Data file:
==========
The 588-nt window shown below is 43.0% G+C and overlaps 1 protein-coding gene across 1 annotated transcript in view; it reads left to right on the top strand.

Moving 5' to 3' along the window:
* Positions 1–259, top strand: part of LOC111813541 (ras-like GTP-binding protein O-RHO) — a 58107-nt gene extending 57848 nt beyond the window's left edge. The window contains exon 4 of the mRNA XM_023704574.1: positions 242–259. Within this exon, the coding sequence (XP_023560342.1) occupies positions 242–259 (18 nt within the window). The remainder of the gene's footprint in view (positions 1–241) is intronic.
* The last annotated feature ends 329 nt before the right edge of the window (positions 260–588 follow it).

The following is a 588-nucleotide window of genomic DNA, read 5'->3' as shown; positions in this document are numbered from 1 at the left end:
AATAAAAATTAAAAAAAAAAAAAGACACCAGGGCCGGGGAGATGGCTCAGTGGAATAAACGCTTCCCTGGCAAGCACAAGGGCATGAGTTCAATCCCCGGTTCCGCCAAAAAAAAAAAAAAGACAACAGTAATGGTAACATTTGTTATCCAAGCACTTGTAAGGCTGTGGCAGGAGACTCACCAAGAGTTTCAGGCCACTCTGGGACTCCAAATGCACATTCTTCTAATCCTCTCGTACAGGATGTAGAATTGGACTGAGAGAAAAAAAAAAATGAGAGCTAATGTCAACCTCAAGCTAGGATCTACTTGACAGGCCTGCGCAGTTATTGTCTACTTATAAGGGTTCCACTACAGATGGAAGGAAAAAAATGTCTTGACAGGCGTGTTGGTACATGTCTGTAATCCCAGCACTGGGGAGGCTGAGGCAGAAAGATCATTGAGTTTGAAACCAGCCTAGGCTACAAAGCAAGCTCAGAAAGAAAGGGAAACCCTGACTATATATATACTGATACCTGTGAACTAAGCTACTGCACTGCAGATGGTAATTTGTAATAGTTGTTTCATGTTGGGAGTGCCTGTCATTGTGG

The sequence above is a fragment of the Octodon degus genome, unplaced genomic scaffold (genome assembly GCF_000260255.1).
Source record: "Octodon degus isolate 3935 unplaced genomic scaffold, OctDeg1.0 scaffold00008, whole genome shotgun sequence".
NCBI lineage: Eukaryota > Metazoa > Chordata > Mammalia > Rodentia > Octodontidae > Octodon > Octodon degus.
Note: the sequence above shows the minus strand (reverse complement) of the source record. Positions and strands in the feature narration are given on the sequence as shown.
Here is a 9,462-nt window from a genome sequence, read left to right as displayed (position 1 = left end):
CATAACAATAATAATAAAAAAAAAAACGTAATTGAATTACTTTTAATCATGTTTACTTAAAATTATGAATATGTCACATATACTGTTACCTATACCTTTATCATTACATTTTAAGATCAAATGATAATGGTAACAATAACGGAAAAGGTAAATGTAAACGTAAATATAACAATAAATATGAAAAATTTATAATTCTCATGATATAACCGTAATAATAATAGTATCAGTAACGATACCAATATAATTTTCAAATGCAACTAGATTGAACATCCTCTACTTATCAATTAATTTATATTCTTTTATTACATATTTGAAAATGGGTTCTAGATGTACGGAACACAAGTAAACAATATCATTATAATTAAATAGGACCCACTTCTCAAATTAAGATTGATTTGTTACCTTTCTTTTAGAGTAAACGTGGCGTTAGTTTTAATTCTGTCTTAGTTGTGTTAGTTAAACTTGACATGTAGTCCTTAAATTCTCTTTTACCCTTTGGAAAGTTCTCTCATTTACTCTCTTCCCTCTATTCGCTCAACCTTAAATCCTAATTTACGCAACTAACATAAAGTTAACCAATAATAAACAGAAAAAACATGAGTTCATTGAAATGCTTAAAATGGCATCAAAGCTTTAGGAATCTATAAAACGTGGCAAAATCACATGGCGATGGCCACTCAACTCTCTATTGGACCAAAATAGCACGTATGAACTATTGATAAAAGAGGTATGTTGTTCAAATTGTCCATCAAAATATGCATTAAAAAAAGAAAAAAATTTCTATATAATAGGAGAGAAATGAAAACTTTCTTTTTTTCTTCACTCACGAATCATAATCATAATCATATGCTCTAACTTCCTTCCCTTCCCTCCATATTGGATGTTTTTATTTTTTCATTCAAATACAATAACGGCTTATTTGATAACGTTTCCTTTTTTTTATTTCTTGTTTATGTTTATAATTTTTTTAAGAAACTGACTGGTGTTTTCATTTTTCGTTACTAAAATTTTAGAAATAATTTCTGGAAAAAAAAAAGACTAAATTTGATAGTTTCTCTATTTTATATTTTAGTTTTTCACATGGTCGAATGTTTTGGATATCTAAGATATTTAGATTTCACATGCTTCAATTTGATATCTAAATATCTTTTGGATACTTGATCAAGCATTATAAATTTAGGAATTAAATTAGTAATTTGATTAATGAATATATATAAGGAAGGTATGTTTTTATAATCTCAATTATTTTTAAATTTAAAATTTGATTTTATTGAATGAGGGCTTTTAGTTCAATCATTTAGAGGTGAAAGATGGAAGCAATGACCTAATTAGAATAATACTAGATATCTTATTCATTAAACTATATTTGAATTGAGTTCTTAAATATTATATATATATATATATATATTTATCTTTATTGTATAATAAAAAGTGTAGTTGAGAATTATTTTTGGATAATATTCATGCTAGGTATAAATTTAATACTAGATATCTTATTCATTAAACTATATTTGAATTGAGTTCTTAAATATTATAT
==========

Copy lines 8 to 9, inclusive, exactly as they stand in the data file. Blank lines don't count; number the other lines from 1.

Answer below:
Source record: "Octodon degus isolate 3935 unplaced genomic scaffold, OctDeg1.0 scaffold00008, whole genome shotgun sequence".
NCBI lineage: Eukaryota > Metazoa > Chordata > Mammalia > Rodentia > Octodontidae > Octodon > Octodon degus.